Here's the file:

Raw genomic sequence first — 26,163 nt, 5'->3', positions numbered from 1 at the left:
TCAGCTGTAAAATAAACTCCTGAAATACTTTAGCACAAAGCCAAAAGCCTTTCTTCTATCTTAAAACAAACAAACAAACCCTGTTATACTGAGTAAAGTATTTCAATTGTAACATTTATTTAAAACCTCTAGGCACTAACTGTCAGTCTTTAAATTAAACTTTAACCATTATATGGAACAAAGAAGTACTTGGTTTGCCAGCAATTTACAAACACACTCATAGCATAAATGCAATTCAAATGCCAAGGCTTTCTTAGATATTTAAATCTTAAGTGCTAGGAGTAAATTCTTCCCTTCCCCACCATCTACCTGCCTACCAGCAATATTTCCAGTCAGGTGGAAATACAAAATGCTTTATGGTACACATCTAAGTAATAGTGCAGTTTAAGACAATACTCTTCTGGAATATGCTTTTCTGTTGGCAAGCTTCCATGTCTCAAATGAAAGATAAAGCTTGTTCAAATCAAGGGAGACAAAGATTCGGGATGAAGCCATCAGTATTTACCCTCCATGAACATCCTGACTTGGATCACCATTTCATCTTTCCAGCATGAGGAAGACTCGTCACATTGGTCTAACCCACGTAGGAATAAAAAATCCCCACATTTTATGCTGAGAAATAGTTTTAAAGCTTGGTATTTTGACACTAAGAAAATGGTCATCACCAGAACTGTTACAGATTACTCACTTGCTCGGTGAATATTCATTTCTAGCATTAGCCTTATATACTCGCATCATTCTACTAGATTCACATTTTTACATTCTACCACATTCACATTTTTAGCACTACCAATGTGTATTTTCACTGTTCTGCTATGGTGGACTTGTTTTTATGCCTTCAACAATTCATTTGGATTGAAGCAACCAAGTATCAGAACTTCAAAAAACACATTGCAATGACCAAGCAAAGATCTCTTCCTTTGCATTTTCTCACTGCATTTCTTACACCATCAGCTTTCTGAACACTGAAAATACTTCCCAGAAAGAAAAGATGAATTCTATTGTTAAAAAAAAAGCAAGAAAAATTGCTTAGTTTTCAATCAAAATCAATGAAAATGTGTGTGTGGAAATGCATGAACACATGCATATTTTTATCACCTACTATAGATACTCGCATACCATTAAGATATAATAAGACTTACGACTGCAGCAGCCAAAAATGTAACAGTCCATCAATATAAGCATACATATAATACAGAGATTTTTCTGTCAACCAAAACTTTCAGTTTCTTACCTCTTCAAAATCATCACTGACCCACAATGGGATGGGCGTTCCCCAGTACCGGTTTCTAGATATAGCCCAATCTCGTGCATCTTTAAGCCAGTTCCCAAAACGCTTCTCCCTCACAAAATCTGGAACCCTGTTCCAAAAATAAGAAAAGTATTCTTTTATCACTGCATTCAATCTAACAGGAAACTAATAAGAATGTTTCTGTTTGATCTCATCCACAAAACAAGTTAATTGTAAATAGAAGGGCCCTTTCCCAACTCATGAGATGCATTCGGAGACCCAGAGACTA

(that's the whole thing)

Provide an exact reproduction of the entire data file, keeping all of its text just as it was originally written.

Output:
Raw genomic sequence first — 26,163 nt, 5'->3', positions numbered from 1 at the left:
TCAGCTGTAAAATAAACTCCTGAAATACTTTAGCACAAAGCCAAAAGCCTTTCTTCTATCTTAAAACAAACAAACAAACCCTGTTATACTGAGTAAAGTATTTCAATTGTAACATTTATTTAAAACCTCTAGGCACTAACTGTCAGTCTTTAAATTAAACTTTAACCATTATATGGAACAAAGAAGTACTTGGTTTGCCAGCAATTTACAAACACACTCATAGCATAAATGCAATTCAAATGCCAAGGCTTTCTTAGATATTTAAATCTTAAGTGCTAGGAGTAAATTCTTCCCTTCCCCACCATCTACCTGCCTACCAGCAATATTTCCAGTCAGGTGGAAATACAAAATGCTTTATGGTACACATCTAAGTAATAGTGCAGTTTAAGACAATACTCTTCTGGAATATGCTTTTCTGTTGGCAAGCTTCCATGTCTCAAATGAAAGATAAAGCTTGTTCAAATCAAGGGAGACAAAGATTCGGGATGAAGCCATCAGTATTTACCCTCCATGAACATCCTGACTTGGATCACCATTTCATCTTTCCAGCATGAGGAAGACTCGTCACATTGGTCTAACCCACGTAGGAATAAAAAATCCCCACATTTTATGCTGAGAAATAGTTTTAAAGCTTGGTATTTTGACACTAAGAAAATGGTCATCACCAGAACTGTTACAGATTACTCACTTGCTCGGTGAATATTCATTTCTAGCATTAGCCTTATATACTCGCATCATTCTACTAGATTCACATTTTTACATTCTACCACATTCACATTTTTAGCACTACCAATGTGTATTTTCACTGTTCTGCTATGGTGGACTTGTTTTTATGCCTTCAACAATTCATTTGGATTGAAGCAACCAAGTATCAGAACTTCAAAAAACACATTGCAATGACCAAGCAAAGATCTCTTCCTTTGCATTTTCTCACTGCATTTCTTACACCATCAGCTTTCTGAACACTGAAAATACTTCCCAGAAAGAAAAGATGAATTCTATTGTTAAAAAAAAAGCAAGAAAAATTGCTTAGTTTTCAATCAAAATCAATGAAAATGTGTGTGTGGAAATGCATGAACACATGCATATTTTTATCACCTACTATAGATACTCGCATACCATTAAGATATAATAAGACTTACGACTGCAGCAGCCAAAAATGTAACAGTCCATCAATATAAGCATACATATAATACAGAGATTTTTCTGTCAACCAAAACTTTCAGTTTCTTACCTCTTCAAAATCATCACTGACCCACAATGGGATGGGCGTTCCCCAGTACCGGTTTCTAGATATAGCCCAATCTCGTGCATCTTTAAGCCAGTTCCCAAAACGCTTCTCCCTCACAAAATCTGGAACCCTGTTCCAAAAATAAGAAAAGTATTCTTTTATCACTGCATTCAATCTAACAGGAAACTAATAAGAATGTTTCTGTTTGATCTCATCCACAAAACAAGTTAATTGTAAATAGAAGGGCCCTTTCCCAACTCATGAGATGCATTCGGAGACCCAGAGACTA